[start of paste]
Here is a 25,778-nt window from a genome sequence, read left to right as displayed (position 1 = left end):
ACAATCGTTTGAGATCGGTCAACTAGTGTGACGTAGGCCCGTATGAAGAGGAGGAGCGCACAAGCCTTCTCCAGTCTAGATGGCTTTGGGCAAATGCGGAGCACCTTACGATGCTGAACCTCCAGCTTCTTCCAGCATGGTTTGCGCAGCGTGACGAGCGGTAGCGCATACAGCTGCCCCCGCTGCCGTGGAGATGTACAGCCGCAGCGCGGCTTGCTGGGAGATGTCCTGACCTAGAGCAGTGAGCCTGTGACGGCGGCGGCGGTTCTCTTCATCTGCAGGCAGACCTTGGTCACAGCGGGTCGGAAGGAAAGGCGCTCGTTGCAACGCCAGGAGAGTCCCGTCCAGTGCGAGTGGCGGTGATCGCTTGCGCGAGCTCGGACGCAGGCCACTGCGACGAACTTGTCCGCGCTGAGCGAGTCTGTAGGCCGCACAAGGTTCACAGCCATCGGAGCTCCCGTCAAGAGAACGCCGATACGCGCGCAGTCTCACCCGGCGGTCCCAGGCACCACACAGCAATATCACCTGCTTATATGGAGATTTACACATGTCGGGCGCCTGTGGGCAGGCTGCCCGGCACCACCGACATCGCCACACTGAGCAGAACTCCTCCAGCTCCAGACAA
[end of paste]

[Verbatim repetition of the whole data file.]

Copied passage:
Here is a 25,778-nt window from a genome sequence, read left to right as displayed (position 1 = left end):
ACAATCGTTTGAGATCGGTCAACTAGTGTGACGTAGGCCCGTATGAAGAGGAGGAGCGCACAAGCCTTCTCCAGTCTAGATGGCTTTGGGCAAATGCGGAGCACCTTACGATGCTGAACCTCCAGCTTCTTCCAGCATGGTTTGCGCAGCGTGACGAGCGGTAGCGCATACAGCTGCCCCCGCTGCCGTGGAGATGTACAGCCGCAGCGCGGCTTGCTGGGAGATGTCCTGACCTAGAGCAGTGAGCCTGTGACGGCGGCGGCGGTTCTCTTCATCTGCAGGCAGACCTTGGTCACAGCGGGTCGGAAGGAAAGGCGCTCGTTGCAACGCCAGGAGAGTCCCGTCCAGTGCGAGTGGCGGTGATCGCTTGCGCGAGCTCGGACGCAGGCCACTGCGACGAACTTGTCCGCGCTGAGCGAGTCTGTAGGCCGCACAAGGTTCACAGCCATCGGAGCTCCCGTCAAGAGAACGCCGATACGCGCGCAGTCTCACCCGGCGGTCCCAGGCACCACACAGCAATATCACCTGCTTATATGGAGATTTACACATGTCGGGCGCCTGTGGGCAGGCTGCCCGGCACCACCGACATCGCCACACTGAGCAGAACTCCTCCAGCTCCAGACAA